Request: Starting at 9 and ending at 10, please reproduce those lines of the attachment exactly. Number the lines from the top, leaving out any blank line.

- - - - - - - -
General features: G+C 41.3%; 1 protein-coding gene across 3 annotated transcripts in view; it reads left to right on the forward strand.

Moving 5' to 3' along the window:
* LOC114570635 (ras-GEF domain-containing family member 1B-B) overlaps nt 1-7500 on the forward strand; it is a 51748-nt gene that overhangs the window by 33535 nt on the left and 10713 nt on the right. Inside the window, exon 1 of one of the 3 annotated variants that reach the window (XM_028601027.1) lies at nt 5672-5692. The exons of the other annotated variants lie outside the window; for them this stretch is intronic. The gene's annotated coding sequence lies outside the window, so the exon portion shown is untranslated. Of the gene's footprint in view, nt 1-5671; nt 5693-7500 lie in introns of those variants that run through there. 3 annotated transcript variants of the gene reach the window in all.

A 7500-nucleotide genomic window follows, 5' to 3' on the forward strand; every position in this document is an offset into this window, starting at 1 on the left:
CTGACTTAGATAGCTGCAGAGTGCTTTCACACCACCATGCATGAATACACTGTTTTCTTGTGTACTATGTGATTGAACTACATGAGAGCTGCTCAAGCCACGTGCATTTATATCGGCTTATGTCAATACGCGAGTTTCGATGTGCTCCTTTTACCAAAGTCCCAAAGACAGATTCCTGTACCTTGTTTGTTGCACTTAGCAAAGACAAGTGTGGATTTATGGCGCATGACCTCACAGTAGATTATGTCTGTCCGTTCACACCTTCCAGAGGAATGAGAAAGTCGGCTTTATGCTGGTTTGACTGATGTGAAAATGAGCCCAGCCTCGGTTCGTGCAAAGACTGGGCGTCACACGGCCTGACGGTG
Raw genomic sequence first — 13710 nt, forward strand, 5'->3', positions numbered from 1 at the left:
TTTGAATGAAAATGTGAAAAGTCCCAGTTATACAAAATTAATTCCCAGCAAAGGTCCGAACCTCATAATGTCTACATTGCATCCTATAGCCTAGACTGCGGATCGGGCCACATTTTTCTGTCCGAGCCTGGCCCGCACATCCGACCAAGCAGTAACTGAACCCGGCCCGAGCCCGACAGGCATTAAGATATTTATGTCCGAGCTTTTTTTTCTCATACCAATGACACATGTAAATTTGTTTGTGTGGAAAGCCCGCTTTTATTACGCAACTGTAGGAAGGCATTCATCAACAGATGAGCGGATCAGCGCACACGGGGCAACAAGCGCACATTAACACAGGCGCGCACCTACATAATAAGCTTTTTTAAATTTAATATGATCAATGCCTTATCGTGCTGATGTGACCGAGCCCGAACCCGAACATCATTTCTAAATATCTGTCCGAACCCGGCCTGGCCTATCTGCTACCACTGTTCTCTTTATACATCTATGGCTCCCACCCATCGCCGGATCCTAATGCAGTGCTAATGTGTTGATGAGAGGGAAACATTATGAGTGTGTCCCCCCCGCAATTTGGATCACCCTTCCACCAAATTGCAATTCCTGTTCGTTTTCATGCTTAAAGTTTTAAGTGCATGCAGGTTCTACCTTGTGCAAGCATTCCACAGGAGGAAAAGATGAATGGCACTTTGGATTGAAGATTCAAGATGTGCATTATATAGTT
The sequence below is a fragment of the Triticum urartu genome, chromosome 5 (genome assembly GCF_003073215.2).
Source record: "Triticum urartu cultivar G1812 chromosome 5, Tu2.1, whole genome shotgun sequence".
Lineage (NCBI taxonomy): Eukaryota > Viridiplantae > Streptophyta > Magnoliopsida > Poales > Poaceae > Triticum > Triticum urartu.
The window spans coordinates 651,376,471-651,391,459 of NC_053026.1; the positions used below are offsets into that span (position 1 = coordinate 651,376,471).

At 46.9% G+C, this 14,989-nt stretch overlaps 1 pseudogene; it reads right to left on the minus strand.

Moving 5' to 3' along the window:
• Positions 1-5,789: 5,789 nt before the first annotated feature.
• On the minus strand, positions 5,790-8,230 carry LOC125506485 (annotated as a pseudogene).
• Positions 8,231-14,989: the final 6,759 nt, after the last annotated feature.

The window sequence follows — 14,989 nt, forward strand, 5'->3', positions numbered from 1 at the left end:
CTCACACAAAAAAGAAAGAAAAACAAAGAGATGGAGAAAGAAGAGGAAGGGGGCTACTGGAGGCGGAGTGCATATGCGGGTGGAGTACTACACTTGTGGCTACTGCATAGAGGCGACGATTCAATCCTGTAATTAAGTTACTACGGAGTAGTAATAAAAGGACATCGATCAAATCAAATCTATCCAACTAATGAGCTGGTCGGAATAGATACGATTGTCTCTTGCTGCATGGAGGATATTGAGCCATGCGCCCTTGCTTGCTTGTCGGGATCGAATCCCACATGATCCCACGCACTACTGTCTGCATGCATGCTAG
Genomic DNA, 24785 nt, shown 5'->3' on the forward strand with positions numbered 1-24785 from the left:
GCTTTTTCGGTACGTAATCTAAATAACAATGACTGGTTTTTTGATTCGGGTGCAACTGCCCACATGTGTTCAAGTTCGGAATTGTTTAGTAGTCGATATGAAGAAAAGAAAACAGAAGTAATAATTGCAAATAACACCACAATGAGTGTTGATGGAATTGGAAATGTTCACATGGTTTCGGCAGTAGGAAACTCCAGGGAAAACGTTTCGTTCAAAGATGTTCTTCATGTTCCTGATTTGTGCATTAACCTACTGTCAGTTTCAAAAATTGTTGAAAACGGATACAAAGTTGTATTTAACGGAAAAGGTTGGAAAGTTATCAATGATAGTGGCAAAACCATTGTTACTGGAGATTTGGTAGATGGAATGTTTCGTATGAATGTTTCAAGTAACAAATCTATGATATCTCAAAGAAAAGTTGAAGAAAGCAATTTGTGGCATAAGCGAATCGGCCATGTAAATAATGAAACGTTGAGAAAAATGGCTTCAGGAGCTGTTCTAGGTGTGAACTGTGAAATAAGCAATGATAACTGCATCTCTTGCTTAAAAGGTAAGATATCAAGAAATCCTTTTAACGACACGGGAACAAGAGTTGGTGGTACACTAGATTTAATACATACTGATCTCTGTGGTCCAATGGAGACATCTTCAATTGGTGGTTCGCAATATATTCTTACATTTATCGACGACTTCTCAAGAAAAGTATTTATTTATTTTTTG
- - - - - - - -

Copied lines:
Source record: "Triticum urartu cultivar G1812 chromosome 5, Tu2.1, whole genome shotgun sequence".
Lineage (NCBI taxonomy): Eukaryota > Viridiplantae > Streptophyta > Magnoliopsida > Poales > Poaceae > Triticum > Triticum urartu.